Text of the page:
Normally people park their love of cars in the garage when conjuring their dream home but for this young family with boys, the aesthetics of automobiles were part of the original brief.
“The client’s love of fine automobiles played a crucial role in the inclusion of precision detailing and durable materials,” says interior designer Miriam Fanning, founder of Mim Design, who collaborated on the project with architect Emma Tulloch. “Integration and visual appeal were essential in creating a home that exuded luxury, exemplifying modern family liveability.”
While the owner’s collection of model automobiles is a direct representation of car-centric creativity, the remaining details in the modernist Melbourne residence nod more subtly to their design heritage, with aerodynamic curves dominating the generous wine room’s expansive display.
“The curvature also creates an amphitheatre effect with the central wine table being the focus within the cellar, where theatre, entertaining and the collection all meld together,” Fanning says.
Cars were even at the back of the designer’s mind when selecting furniture, focusing on pieces that would age as gracefully as a vintage Jaguar while delivering impact on arrival.
“It was imperative that our clients accrue a collection of pieces that were both classic and emerging in design,” Fanning says. “Whether it’s the seafoam green tufted Chester Moon Sofa by Baxter greeting its residents in the formal living room, or the fine brass Avoa Chair by Matter Made anchoring the commissioned Colin Pennock painting, these pieces have been carefully positioned to tell a unique story.”
The story of the award-winning, open-plan kitchen, dominated by a stone island, is easier to interpret. While the stone delivers a memorable monolithic moment, this is a place for serious entertaining, with the black and stainless appliances merging seamlessly with custom timber veneers.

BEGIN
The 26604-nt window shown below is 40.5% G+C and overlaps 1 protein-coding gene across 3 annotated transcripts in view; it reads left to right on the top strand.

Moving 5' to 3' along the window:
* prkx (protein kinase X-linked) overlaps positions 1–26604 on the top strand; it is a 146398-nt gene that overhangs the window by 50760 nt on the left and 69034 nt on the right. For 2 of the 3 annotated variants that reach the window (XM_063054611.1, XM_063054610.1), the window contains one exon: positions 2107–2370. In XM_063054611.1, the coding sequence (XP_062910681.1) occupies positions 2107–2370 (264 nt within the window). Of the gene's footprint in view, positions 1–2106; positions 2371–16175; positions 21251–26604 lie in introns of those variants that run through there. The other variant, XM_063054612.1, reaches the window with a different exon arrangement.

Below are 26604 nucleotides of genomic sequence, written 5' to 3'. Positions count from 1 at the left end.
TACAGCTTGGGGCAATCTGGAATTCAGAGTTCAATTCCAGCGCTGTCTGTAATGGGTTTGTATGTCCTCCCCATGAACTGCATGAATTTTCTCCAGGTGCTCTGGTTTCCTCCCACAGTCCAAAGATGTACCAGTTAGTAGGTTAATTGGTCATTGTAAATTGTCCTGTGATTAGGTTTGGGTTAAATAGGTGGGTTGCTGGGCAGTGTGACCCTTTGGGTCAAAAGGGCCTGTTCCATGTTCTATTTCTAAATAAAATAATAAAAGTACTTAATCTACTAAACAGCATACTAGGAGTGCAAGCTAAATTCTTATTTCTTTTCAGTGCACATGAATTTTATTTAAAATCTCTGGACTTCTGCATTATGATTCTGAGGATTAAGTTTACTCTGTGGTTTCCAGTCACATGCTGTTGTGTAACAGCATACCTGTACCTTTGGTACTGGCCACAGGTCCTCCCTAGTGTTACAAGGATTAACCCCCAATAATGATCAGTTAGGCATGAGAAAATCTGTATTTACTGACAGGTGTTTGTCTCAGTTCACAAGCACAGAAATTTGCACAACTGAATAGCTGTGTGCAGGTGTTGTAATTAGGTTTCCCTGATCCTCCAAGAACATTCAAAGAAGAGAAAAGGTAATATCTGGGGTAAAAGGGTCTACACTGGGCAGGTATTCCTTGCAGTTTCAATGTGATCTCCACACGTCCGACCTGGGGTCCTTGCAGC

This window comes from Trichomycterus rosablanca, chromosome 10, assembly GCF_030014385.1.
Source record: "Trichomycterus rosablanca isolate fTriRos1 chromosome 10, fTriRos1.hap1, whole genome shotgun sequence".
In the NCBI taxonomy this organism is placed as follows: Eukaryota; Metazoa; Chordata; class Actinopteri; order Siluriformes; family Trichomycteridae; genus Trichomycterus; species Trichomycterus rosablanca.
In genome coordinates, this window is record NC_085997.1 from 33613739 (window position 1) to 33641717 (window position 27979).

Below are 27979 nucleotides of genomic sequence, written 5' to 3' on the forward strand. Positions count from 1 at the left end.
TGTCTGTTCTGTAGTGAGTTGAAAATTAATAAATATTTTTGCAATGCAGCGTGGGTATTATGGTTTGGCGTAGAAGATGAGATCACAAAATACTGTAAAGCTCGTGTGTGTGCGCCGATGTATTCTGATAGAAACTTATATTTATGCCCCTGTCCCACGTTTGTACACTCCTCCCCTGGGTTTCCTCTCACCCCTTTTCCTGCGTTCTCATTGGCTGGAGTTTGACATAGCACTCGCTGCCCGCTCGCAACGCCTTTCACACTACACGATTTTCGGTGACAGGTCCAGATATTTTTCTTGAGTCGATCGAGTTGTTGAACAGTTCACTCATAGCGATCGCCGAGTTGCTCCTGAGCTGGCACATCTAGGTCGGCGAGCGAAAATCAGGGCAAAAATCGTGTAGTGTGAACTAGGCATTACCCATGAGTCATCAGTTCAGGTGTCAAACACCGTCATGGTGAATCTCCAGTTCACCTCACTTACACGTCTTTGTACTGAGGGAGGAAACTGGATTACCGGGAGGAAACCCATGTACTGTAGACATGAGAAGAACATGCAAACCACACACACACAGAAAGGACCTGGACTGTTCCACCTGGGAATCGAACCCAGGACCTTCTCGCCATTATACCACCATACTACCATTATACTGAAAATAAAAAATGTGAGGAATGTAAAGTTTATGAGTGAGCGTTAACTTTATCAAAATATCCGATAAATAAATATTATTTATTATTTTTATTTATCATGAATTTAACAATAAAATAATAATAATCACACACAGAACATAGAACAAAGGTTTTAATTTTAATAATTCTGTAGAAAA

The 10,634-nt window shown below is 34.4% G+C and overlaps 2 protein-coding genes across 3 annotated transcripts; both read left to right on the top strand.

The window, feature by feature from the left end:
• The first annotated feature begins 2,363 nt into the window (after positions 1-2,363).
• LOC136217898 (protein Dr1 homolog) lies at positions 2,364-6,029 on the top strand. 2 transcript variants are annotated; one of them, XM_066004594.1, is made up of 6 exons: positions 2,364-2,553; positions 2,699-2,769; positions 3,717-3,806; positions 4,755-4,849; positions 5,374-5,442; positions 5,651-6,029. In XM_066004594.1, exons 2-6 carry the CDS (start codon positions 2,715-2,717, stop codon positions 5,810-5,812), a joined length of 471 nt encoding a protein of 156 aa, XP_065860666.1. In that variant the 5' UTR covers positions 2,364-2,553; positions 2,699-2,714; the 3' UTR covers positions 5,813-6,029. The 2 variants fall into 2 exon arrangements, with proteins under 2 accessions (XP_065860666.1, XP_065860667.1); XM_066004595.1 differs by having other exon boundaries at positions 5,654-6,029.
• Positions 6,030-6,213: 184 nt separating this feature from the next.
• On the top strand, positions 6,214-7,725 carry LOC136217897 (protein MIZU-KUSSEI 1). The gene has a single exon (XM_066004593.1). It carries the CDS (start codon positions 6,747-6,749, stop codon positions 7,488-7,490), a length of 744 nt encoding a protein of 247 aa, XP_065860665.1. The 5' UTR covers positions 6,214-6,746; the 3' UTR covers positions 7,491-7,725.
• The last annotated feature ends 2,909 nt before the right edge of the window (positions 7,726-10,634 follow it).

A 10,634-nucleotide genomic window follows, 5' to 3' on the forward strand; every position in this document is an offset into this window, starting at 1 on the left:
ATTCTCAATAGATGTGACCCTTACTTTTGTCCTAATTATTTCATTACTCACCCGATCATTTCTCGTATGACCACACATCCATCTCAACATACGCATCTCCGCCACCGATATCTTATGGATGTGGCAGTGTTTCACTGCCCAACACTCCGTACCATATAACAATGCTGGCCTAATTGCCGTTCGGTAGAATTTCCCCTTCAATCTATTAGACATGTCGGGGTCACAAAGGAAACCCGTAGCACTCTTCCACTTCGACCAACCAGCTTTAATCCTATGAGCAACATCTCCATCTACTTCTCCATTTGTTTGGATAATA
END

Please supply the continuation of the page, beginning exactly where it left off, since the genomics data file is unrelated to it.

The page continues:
“The design of this project does not deliver a themed look but a custom approach to kitchen design incorporating a timeless aspect with the use of authentic, visually aesthetic materials and product selection,” Fanning says. “Quality and authenticity are an integral element to sustainability.”
While stone offers considerable challenges when creating a cosy home environment, conquered by Fanning’s holistic approach, it was custom details such as the living room fireplace and the cocktail cabinet, offering visual temptation from the formal dining area, that tested the team’s design skills.
“These aspects were challenging and also rewarding as the design was worked through to every millimetre from each material to junction joint to working with 1:1 as built prototypes,” Fanning recalls.
Even with hefty materials and considerable customisation, the home proceeded from concept to moving-in at a speed normally reserved for German autobahns, taking a mere two years.
“Our proudest moment was looking at our clients’ faces as they entered the completed home,” Fanning says. “From a design perspective, the planning, flow, customisation through to delivery, getting that right, feeling that space and knowing everything you have worked through is executed to a craftsmanship high level is a very proud moment that stays with us forever.”